There was a difference between Jagjit Singh the recording artist, and Jagjit Singh the performer. The song on the disc has its constraints. It is limited by time, it is straight and narrow, it is tight in its structure and presentation, it is formal and wears a tie. But on stage, the song becomes something else. The innovations, the embellishments, the spontaneity, the flexibility, the connect to the audience — feeding into and feeding off the adulation — moving into the unexplored musical territory and finding the way back, the uninhibited rendition make the experience like no other. Jagjit was a master performer. His audience never felt let down. Sometimes he would even change the melody, say of an antara which the commercial considerations of the disc may not have permitted. I heard his live recording of Sadma Toh Hai Mujhe Bhi at a concert in Hong Kong. The song was sung at a leisurely pace and the antara was changed. The effect on the audience was electric. His extended exposition of it was something one experiences but rarely. Unfortunately, most recordings of his live shows were done privately. Once in a while when one hears them, one marvels at the way he experimented with songs while retaining its essential melody already seared into our hearts and minds.
Of course, Jagjit Singh as not alone. His wife Chitra played a vital role in the success of the duo. Audiences doted on their contrasting characteristics — his heavy bass voice in contrast to her trill tone, his gregarious personality versus her quiet demeanour, his Punjabi charm complementing her classic Bengali beauty. After the death of their son, she stopped singing altogether.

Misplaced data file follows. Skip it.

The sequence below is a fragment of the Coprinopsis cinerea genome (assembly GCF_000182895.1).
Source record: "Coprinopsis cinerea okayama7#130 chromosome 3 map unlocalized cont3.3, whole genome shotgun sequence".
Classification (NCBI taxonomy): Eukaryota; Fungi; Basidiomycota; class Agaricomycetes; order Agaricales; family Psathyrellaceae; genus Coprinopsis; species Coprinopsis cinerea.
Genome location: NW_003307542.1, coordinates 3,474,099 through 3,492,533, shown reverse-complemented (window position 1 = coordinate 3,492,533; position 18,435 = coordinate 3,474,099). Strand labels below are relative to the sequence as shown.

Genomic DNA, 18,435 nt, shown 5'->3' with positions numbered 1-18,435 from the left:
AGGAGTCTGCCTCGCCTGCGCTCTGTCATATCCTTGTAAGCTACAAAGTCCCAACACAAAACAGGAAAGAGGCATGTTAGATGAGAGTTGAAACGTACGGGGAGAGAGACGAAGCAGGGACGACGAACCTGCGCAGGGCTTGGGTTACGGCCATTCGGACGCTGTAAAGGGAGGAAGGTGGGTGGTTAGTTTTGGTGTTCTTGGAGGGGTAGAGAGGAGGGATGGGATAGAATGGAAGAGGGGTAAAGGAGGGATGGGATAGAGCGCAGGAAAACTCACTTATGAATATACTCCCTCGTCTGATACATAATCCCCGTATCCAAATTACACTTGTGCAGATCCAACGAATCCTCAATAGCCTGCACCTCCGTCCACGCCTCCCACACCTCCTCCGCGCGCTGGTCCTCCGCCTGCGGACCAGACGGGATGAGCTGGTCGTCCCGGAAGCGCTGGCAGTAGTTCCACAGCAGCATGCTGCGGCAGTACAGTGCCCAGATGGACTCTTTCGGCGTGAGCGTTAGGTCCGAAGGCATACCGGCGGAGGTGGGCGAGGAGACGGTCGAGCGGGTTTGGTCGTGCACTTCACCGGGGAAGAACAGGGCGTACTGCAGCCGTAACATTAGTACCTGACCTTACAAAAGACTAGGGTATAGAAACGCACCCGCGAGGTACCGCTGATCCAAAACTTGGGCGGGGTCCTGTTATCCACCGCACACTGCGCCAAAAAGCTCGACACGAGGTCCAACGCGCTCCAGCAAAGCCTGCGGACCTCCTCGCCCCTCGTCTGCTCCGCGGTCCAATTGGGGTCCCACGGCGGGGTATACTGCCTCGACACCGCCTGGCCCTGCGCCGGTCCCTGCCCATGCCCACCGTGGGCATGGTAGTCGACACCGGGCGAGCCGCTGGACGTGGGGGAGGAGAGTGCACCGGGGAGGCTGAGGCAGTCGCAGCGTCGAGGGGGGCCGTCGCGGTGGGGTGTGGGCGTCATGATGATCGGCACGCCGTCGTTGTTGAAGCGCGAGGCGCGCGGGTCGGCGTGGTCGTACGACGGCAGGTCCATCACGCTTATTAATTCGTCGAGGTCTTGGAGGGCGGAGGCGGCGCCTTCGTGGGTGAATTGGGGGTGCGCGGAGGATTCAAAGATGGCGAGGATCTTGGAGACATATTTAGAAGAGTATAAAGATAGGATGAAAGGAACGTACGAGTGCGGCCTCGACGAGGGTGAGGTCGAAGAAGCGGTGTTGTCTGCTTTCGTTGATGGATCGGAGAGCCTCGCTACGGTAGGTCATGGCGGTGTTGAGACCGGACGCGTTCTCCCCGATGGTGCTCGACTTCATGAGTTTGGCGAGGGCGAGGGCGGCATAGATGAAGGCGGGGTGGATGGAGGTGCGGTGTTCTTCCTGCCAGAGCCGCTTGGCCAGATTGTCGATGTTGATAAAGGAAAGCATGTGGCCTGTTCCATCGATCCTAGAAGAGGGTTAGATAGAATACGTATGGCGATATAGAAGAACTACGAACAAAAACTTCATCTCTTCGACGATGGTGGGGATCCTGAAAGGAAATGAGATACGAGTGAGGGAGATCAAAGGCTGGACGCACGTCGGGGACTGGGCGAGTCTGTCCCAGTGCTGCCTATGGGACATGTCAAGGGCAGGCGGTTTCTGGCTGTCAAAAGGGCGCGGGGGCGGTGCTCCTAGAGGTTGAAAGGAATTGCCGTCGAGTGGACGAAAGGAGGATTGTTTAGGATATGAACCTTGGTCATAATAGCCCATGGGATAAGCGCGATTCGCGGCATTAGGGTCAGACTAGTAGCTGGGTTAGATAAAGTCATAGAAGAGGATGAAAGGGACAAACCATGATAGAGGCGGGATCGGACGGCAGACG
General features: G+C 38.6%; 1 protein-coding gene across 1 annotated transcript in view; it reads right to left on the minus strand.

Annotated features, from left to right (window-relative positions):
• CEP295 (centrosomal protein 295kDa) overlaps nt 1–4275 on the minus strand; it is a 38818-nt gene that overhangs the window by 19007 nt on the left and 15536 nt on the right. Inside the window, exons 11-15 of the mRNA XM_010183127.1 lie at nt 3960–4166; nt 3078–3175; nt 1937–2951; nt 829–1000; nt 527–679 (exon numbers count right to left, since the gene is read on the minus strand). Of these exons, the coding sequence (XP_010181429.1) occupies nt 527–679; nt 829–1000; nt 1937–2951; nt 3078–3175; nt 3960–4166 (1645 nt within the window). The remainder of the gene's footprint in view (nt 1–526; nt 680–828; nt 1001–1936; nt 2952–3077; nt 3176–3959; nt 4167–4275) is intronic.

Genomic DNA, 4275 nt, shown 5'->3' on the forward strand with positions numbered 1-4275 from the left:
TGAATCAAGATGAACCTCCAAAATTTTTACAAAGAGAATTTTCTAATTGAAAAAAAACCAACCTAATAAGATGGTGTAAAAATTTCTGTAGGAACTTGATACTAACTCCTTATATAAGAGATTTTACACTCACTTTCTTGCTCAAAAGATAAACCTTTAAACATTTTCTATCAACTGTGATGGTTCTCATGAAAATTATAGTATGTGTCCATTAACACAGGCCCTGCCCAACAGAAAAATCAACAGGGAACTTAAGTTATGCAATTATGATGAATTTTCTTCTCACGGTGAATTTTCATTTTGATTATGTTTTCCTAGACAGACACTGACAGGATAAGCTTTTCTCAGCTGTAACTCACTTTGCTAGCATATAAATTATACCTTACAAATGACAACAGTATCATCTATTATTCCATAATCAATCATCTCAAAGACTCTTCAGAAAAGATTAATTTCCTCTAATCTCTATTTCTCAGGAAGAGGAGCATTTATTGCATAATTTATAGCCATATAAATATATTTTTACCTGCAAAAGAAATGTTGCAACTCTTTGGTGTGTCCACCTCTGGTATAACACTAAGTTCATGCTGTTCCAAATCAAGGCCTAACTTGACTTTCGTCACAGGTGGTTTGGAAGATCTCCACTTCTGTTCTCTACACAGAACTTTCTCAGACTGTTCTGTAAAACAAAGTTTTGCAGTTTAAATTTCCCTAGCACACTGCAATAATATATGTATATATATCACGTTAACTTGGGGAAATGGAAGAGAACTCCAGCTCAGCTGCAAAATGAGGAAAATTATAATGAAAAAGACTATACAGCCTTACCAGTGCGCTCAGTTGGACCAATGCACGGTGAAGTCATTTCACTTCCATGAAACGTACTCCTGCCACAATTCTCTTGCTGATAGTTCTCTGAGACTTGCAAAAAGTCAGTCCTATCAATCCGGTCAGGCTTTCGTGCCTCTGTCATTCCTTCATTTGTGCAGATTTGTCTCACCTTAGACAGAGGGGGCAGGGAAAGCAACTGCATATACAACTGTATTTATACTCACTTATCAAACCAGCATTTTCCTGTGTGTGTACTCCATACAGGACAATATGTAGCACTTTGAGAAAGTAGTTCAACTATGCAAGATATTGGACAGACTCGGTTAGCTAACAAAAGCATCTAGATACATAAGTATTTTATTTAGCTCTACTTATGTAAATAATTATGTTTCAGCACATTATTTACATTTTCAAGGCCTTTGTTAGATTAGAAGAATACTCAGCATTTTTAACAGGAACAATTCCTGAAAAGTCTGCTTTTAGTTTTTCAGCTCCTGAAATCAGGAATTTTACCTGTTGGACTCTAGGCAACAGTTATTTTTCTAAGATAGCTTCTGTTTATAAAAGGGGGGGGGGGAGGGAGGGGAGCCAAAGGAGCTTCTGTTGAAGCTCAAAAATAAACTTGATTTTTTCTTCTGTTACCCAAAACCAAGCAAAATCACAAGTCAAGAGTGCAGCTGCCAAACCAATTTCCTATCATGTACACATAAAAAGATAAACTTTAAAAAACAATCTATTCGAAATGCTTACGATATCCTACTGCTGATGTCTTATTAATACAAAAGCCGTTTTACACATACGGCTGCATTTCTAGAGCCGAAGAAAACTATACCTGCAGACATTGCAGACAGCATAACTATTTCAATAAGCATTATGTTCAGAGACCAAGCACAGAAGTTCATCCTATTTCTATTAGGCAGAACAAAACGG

Jagjit and Chitra Singh in 1970s. (Photo: Twitter)
I have attended numerous Jagjit Singh concerts. Of those, two stand out. One was in Mumbai where he sang while MF Hussain painted alongside. The song was an extended ghazal, and Jagjit Singh, unperturbed by the going on alongside him, sang in the only way he could – soulful, melodious, embellishments at the right places, no musical jugglery (as Ghulam Ali would do), straight from the heart. MF Hussain began interpreting the ghazal on a huge rectangular whiteboard with a blue marker. This was not a collision of two art forms, but a collusion of masters in depicting the feelings of the poet by way of song and painting. The painting was auctioned after the program to the highest bidder from the audience.
The other was his Ghazal Symphony held at Leisure Valley Park (open-air) in Gurgaon in 2011. Besides his core musicians, a symphony orchestra of 30 musicians backed him. This was a novel concept. And yes, the twain did meet, and how! There was a richness and depth added to the performance and added a hitherto unknown dimension to ghazal rendition.
All his albums are outstanding. One album that stands out for me is Shiv Kumar Batalvi – Birha Da Sultan. It is an extraordinarily soft and heartfelt collection of Batalvi’s poems. Some poems can only be conveyed by singers chosen by God. These poems only reach their fullness through the vocal cords of such chosen singers. If you have not heard the album, I urge you to listen to it. It is in Punjabi but that does not matter. It goes beyond music – it is divinity.
Till his untimely death, Jagjit remained a perfectionist. He firmly believed that every morning was a new beginning, every album was a new album, and every concert was a new test. Everything could be done better, so try it.
Today, October 10, 2020, is Jagjit Singh’s ninth death anniversary.
Born Jagmohan Singh Dhiman in Rajasthan’s Ganganagar to a Sikh family, Jagjit Singh who was a Grade-B artist in AIR, Jalandhar (he would do live concerts for them six times a year), would have scarcely known that one day every radio station, every recording company and every music lover would rate him beyond grades, above superlatives and that his legacy will live on forever.
Jagjit Singh, aapki khushboo se saara ghar, saari zameen, saara shajar hamesha mehkega.